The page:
Budget 2023 takes action on issues that matter most

Budget 2023 addresses people’s challenges today, while working to build a strong, sustainable future for everyone. The budget continues government’s prudent approach to fiscal planning, while prioritizing the issues that matter most: helping people with costs, tackling the housing crisis, strengthening health and mental-health services, supporting safe, healthy communities and building a sustainable economy that works for everyone.

Budget outlook

Budget 2023’s three-year fiscal plan presents declining deficits:

  • $4.2 billion in 2023-24
  • $3.8 billion in 2024-25
  • $3 billion in 2025-26

The B.C. government has included layers of prudence to account for potential lower-than-expected revenues and unforeseen expenses or emergencies. Budget 2023 includes a forecast allowance of $700 million in 2023-24, as well as $500 million in each of 2024-25 and 2025-26.

Government has put aside contingencies of $2.3 billion in 2023-24, $2.2 billion in 2024-25 and $1.2 billion in 2025-26 for climate and emergency response, CleanBC and other spending uncertainties for new and existing programs. Additional contingencies include $1 billion in 2023-24 for pandemic recovery, as well as $2.2 billion in 2023-24, $2.6 billion in 2024-25, and $2.7 billion in 2025-26 for the costs of the Shared Recovery Mandate, as well as a further $800 million in 2025-26 for future cost pressures.

The 2022 Shared Recovery Mandate provides wage increases and inflation protection for B.C. public-sector workers to help protect and improve the services people rely on, such as health care and education. It is estimated to cost $10.8 billion over the three-year mandate term (2022-23 to 2024-25) with ongoing annual costs of $5.4 billion. Budget 2023 provides more than $15 billion over three years (including contingencies funding) to support agreements under the Shared Recovery Mandate from the beginning of the mandate in 2022.

Economic outlook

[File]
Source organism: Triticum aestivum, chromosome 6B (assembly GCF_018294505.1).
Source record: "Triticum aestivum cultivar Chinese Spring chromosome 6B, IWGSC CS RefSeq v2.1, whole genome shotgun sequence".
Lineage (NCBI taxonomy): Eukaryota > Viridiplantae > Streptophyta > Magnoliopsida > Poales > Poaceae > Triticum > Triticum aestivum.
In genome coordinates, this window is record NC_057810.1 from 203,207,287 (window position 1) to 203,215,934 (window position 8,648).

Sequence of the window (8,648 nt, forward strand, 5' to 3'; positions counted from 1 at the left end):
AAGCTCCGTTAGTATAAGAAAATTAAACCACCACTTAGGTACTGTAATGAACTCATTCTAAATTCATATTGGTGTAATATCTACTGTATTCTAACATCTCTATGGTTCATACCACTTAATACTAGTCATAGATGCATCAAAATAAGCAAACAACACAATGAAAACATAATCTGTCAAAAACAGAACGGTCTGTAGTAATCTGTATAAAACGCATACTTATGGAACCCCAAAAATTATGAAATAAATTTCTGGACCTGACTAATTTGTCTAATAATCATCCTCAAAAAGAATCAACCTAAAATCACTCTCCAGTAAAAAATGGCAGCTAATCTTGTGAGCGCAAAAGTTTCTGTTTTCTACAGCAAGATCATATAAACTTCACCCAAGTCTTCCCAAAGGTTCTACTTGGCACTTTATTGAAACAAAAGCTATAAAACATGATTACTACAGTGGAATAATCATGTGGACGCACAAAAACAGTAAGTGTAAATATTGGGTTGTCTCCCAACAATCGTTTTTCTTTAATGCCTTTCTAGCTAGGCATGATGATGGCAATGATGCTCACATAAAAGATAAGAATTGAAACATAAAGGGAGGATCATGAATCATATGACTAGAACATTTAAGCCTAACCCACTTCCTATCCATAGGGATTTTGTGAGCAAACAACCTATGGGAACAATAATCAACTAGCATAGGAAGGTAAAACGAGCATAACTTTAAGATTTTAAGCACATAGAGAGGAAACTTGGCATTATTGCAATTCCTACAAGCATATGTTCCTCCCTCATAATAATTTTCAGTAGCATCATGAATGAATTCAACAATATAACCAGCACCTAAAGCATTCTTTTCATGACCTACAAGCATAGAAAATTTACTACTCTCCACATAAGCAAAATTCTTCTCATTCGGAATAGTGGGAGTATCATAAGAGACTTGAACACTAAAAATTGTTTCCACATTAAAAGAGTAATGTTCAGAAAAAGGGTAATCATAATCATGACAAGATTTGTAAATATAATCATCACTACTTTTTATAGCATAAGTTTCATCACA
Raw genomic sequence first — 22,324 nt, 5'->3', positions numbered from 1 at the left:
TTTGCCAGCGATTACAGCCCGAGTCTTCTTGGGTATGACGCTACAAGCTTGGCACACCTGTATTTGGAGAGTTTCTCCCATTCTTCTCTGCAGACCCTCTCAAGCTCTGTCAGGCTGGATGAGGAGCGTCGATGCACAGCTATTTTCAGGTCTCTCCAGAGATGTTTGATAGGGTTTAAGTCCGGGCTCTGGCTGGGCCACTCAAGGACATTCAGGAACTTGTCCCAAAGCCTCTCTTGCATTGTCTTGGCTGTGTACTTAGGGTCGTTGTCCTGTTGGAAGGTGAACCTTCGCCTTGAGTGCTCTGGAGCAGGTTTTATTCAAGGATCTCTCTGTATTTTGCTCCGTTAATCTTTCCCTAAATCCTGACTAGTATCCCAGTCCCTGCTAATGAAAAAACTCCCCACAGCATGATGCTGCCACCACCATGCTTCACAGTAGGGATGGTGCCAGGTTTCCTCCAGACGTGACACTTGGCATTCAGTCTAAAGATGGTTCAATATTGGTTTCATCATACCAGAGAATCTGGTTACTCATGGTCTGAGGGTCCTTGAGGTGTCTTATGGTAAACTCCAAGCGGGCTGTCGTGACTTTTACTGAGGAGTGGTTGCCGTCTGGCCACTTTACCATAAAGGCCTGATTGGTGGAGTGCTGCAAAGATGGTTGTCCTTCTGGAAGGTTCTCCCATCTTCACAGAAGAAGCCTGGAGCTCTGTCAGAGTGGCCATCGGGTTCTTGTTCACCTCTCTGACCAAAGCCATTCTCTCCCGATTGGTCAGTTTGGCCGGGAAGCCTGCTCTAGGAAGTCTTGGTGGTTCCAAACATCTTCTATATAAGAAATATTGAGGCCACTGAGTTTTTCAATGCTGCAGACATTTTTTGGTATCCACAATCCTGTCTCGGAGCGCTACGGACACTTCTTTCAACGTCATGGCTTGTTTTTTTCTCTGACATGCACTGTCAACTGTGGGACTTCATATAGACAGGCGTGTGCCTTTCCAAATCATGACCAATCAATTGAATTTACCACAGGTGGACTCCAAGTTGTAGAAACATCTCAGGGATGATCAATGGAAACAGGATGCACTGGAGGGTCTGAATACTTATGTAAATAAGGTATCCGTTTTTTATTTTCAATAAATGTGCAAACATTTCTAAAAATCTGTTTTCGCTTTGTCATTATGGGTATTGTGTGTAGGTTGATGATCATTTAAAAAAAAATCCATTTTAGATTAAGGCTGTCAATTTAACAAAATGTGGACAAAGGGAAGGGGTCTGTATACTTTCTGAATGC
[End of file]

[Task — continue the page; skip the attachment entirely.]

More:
The province’s economy expanded by an estimated 2.8% in 2022, and growth is expected to slow to 0.4% in 2023. Slower near-term economic growth is being seen across jurisdictions and reflects a slower global economy, as well as the combined effects of higher prices and raised interest rates throughout Canada. Real gross domestic product (GDP) is expected to grow by 1.5% in 2024 and range between 2.2% and 2.4% annually over the medium term (2025 to 2027).

Budget 2023 projections are prudent in the near-term and align with the average outlook provided by the independent 13-member Economic Forecast Council.

Revenue outlook

Total government revenue is forecast at $77.7 billion in 2023-24, $79.7 billion in 2024-25 and $82.2 billion in 2025-26. The gradual increase in revenue is driven by a growing tax base due to strong population growth and supported by nominal GDP, while partly offset by lower natural resource revenues, including lower commodity price and flat forestry revenues.

Revenue for 2023-24 is expected to be somewhat lower than 2022-23 because of unexpected higher-than-projected income-tax revenues from Canada Revenue Agency for the 2021 tax year.

Expense outlook

Expenses over the three-year fiscal plan are forecast at $81.2 billion in 2023-24, $83 billion in 2024-25 and $84.8 billion in 2025-26 to help support the programs and services people rely on, as well as strategic investments in health care, mental health, housing, public safety and helping people with rising costs.